Archive for the ‘Universalism’ Category

No Limit

Friday, February 9th, 2018

I find it quite interesting that many of those who are most vocal about endless punishment have no difficulty believing that God can forgive the worst sins right up to the point of someone’s physical death. They simply don’t believe that God’s love and forgiveness continue into the ages to come. Instead, they believe God places a limit on His grace. But God’s grace is far greater than mankind’s sin. In fact, the Apostle Paul tells us, ” . . . where sin increased, grace increased all the more.”

— George W. Sarris, Heaven’s Doors, p. 152-153

A Historical Belief

Tuesday, February 6th, 2018

It is a historical fact that there have been orthodox Christian leaders and thinkers from the beginning of the church who have embraced, if not an outright belief in universal salvation through Christ, at least a strong hope in this grand and beautiful story that God is writing.

— Heath Bradley, Flames of Love, p. 12

It’s Not There

Thursday, January 25th, 2018

The religious conservatives in Jesus’ day clearly believed in endless punishment. However, the words and phrases that both Josephus and Philo used to describe what the Pharisees and other groups at the time believed with regard to the fate of the wicked, are never found in the New Testament in connection with punishment.

Neither Jesus nor any of the other New Testament writers used the Greek terms translated as everlasting prison, eternal punishment, never-ceasing punishments, immortal punishment after death, and undying and never ending death.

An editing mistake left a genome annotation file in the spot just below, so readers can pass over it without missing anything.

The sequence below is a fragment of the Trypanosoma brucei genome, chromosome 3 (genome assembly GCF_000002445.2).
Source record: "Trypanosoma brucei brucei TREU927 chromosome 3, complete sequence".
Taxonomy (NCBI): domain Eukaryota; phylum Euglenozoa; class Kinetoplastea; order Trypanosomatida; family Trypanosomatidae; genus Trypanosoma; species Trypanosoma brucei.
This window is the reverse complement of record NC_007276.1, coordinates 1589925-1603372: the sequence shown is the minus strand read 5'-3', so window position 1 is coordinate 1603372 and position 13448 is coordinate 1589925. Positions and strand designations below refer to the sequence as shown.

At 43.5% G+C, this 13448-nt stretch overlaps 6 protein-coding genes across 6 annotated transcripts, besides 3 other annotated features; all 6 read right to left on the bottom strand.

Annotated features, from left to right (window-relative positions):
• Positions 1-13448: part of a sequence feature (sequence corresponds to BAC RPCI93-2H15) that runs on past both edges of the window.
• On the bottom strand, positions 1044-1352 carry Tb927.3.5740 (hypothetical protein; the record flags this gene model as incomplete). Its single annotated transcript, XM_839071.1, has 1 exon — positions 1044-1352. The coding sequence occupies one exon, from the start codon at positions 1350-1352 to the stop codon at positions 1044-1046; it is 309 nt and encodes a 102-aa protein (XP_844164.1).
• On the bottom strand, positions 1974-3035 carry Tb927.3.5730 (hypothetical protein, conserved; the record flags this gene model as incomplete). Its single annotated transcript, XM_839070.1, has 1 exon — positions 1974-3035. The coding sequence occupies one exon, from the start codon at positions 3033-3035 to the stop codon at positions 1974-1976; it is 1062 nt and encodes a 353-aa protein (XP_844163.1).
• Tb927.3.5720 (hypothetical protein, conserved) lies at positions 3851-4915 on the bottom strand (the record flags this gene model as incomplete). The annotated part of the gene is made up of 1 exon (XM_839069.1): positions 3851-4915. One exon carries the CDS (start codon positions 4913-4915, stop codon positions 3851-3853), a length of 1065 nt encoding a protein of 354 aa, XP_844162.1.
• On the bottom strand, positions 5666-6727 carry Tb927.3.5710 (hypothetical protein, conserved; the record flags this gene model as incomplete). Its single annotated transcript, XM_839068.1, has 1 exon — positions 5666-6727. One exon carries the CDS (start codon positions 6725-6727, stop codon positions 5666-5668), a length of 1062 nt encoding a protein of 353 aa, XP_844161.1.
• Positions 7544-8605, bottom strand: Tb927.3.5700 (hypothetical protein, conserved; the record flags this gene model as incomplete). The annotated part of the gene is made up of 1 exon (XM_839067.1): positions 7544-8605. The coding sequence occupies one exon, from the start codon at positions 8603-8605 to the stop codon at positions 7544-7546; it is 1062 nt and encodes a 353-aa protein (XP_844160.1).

Later, we’ll look specifically at what Jesus actually said about after-death punishment to show that the adjective He used really meant limited duration. And the noun denoted suffering resulting in correction.

— George W. Sarris, Heaven’s Doors: Wider Than You Ever Believed!, p. 33-34


Tuesday, January 16th, 2018

While sin is universal, and sorrow and pain universal, shall not our hope be universal too? Shall not life be as universal as death, and salvation as universal as sin? Can we even think of a divine life and a divine love as other than in their very essence universal?

— Thomas Allin, Christ Triumphant, p. 14

The Eternally Consenting Bridegroom

Saturday, January 13th, 2018

Because God, by nature, is the eternally consenting Bridegroom, there are two things he cannot and will not do:

He will not ever make you marry his Son, because an irresistible grace would violate your consent. Your part will always and forever be by consent.

His consent will never end, because a violent ultimatum would violate your consent. Divine love will always and forever be by consent. Emphasis on forever. “His mercy endures forever” (Psalm 136). “I have loved you with an everlasting love; I have drawn you with unfailing kindness” (Jer. 31:3).

I don’t believe the divine courtship involves wearing you down with his love until you give up. It’s simply that he’ll always love you, with a love that even outlasts and overcomes death (Song of Solomon 8). The Bible at least hints (Rev. 21-22) that the prodigal Father will wait for you, invite you and keep the doors open for you until you’re ready to come home. He’ll wait for you forever.”

— Bradley Jersak, A More Christlike God, p. 126-127.

Every Child of Adam’s Race

Thursday, January 4th, 2018

We have ample warrant — alike from reason, from the observed facts and analogies of human life, from our best and truest moral instincts, from a great body of primitive teaching, and from Holy Scripture itself — to entertain a firm hope that God our Father’s design and purpose is, and has ever been, to save every child of Adam’s race.

— Thomas Allin, Christ Triumphant: Universalism Asserted as the Hope of the Gospel on the Authority of Reason, the Fathers, and Holy Scripture, p. 13

Plain Statements of Scripture

Thursday, November 23rd, 2017